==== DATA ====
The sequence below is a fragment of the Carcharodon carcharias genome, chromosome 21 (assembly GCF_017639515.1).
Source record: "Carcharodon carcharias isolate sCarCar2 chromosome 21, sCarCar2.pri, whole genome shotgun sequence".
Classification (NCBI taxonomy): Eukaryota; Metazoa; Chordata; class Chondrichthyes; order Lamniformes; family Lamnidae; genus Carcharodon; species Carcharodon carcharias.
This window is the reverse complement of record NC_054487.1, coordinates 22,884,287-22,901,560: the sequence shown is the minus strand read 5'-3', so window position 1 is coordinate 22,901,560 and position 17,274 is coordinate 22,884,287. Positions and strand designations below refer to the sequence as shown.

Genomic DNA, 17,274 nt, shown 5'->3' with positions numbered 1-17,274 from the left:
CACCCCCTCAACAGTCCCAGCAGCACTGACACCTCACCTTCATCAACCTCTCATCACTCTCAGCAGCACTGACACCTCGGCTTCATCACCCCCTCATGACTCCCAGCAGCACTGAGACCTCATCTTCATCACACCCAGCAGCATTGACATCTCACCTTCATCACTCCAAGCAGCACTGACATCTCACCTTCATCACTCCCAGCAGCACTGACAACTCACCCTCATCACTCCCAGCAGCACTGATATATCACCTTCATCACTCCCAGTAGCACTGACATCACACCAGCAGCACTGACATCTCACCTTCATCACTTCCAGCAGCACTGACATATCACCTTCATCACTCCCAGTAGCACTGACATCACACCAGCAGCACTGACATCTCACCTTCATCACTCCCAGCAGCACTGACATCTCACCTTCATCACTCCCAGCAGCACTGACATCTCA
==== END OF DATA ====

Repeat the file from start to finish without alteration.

The sequence below is a fragment of the Carcharodon carcharias genome, chromosome 21 (assembly GCF_017639515.1).
Source record: "Carcharodon carcharias isolate sCarCar2 chromosome 21, sCarCar2.pri, whole genome shotgun sequence".
Classification (NCBI taxonomy): Eukaryota; Metazoa; Chordata; class Chondrichthyes; order Lamniformes; family Lamnidae; genus Carcharodon; species Carcharodon carcharias.
This window is the reverse complement of record NC_054487.1, coordinates 22,884,287-22,901,560: the sequence shown is the minus strand read 5'-3', so window position 1 is coordinate 22,901,560 and position 17,274 is coordinate 22,884,287. Positions and strand designations below refer to the sequence as shown.

Genomic DNA, 17,274 nt, shown 5'->3' with positions numbered 1-17,274 from the left:
CACCCCCTCAACAGTCCCAGCAGCACTGACACCTCACCTTCATCAACCTCTCATCACTCTCAGCAGCACTGACACCTCGGCTTCATCACCCCCTCATGACTCCCAGCAGCACTGAGACCTCATCTTCATCACACCCAGCAGCATTGACATCTCACCTTCATCACTCCAAGCAGCACTGACATCTCACCTTCATCACTCCCAGCAGCACTGACAACTCACCCTCATCACTCCCAGCAGCACTGATATATCACCTTCATCACTCCCAGTAGCACTGACATCACACCAGCAGCACTGACATCTCACCTTCATCACTTCCAGCAGCACTGACATATCACCTTCATCACTCCCAGTAGCACTGACATCACACCAGCAGCACTGACATCTCACCTTCATCACTCCCAGCAGCACTGACATCTCACCTTCATCACTCCCAGCAGCACTGACATCTCA